Tumbledown was certainly provocative and powerful drama, with Wood’s insightful script –benefiting from his empathy with Lawrence and with professional soldiers more generally – sympathetically directed by Richard Eyre. There was no romanticising of combat, with all its brutality apparent. At one point, Lawrence is seen repeatedly stabbing a pleading Argentinean soldier in the face with a broken bayonet. It’s only when Lawrence stops acting like a ruthless professional soldier – shouting “isn’t this fun?” while waving a rifle in each hand – that he is shot through the head, a moment left for nearly the final moment of the drama. Earlier sequences showed the aftermath, with Lawrence a low priority casualty given his negligible survival chances, the patronising attitude of army medical staff and later the woeful support provided for his rehabilitation.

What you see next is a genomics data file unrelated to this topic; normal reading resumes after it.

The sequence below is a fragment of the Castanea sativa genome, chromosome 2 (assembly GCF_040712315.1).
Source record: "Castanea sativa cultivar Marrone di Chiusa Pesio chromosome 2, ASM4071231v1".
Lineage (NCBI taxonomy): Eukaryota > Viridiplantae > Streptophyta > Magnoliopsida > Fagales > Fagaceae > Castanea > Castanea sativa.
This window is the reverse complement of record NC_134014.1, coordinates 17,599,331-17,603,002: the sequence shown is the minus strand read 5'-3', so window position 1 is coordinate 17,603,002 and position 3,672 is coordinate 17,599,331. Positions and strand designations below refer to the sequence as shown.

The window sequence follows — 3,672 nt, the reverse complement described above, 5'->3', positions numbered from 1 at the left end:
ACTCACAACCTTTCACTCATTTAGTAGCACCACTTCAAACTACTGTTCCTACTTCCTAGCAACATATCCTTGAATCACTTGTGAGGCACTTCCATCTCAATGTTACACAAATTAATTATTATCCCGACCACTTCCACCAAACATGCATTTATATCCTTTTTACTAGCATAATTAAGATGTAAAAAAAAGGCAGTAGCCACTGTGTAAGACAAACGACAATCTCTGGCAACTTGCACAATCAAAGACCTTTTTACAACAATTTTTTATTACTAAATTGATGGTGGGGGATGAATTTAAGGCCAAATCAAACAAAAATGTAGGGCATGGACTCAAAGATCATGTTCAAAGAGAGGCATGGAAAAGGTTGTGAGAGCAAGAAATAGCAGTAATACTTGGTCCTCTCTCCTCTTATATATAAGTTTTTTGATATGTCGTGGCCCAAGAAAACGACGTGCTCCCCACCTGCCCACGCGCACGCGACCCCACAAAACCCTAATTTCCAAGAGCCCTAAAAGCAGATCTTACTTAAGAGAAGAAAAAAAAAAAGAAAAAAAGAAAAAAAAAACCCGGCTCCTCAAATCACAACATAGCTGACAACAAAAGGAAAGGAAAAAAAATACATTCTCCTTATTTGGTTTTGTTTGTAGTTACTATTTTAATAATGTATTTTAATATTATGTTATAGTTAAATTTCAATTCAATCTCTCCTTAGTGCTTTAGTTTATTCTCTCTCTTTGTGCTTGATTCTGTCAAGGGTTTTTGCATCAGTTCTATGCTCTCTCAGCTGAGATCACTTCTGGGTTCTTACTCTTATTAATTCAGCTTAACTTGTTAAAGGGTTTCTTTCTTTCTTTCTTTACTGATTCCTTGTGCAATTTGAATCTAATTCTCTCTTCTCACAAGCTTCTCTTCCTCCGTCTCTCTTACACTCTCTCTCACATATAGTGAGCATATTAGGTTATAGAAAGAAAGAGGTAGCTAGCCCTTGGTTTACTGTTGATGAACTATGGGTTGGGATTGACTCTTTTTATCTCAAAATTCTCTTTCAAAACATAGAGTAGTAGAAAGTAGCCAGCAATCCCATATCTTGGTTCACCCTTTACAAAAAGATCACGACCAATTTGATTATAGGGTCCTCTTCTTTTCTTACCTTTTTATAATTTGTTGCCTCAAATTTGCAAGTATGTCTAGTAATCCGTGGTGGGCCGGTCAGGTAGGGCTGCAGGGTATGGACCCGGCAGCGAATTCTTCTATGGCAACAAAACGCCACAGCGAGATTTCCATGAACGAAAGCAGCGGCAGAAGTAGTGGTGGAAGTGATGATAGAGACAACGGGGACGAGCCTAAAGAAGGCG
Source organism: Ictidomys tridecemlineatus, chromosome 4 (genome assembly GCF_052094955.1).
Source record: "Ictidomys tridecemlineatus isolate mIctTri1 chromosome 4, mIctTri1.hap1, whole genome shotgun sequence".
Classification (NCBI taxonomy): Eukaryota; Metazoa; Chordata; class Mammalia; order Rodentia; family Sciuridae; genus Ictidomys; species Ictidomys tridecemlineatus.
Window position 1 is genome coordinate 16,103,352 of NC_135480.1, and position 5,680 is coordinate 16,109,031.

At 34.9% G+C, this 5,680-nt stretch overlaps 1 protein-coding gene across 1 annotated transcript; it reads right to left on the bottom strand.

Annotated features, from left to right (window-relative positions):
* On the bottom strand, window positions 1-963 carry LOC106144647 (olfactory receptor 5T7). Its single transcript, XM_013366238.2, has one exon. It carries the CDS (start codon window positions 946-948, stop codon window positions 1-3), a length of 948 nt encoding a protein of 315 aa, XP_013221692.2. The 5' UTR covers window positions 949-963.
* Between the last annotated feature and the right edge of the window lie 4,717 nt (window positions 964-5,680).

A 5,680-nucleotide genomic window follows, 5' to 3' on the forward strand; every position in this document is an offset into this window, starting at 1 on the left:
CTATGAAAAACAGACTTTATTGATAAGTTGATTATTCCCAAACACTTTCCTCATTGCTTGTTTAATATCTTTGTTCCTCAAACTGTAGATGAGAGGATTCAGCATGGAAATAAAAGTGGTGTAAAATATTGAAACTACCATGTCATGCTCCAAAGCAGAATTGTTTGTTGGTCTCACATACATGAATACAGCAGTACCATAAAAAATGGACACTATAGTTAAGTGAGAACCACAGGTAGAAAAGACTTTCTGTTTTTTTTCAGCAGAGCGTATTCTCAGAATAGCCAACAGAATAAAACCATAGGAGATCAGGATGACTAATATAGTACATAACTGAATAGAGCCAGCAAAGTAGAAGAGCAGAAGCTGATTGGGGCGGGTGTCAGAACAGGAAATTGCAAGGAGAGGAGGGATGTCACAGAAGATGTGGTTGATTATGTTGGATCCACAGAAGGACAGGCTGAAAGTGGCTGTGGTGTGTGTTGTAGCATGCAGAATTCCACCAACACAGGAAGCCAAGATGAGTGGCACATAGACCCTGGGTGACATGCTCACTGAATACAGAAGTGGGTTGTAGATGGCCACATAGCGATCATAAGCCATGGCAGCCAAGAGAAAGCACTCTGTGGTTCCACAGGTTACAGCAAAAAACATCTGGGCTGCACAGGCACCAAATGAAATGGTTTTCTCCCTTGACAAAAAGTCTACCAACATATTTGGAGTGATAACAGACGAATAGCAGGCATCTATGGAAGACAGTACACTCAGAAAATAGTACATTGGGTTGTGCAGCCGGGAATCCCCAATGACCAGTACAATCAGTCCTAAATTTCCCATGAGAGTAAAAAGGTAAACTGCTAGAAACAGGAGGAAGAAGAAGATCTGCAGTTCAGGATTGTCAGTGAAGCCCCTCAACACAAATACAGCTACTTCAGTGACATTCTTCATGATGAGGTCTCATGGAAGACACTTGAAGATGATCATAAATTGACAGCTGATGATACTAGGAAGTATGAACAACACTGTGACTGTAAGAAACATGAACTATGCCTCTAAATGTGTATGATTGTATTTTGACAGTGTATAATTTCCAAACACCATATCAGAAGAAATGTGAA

While in production in 1987, the drama ran into its first controversy when the BBC’s postponement of Ian Curteis’s The Falklands Play was publicly attributed by the author to alleged BBC bias.50 Whereas Curteis’s play broadly supported the Conservative government’s handling of the war, Wood’s did not, and the production of Tumbledown alone was alleged in some quarters to confirm the BBC’s suspected bias. The Ministry of Defence had already refused any co-operation after the substantial rewrites they had requested were not undertaken.51 Wood told The Times that, in writing Tumbledown, he’d “avoided any political stance”.52 However, he reported to the Daily Mail that “It has a deep political message that war is futile. The subversive message is think twice before you elect to serve in an army … Is it right to ask people to die, particularly for something like the Falklands? It didn’t seem right to me … I want people to start questioning what it is we did …”53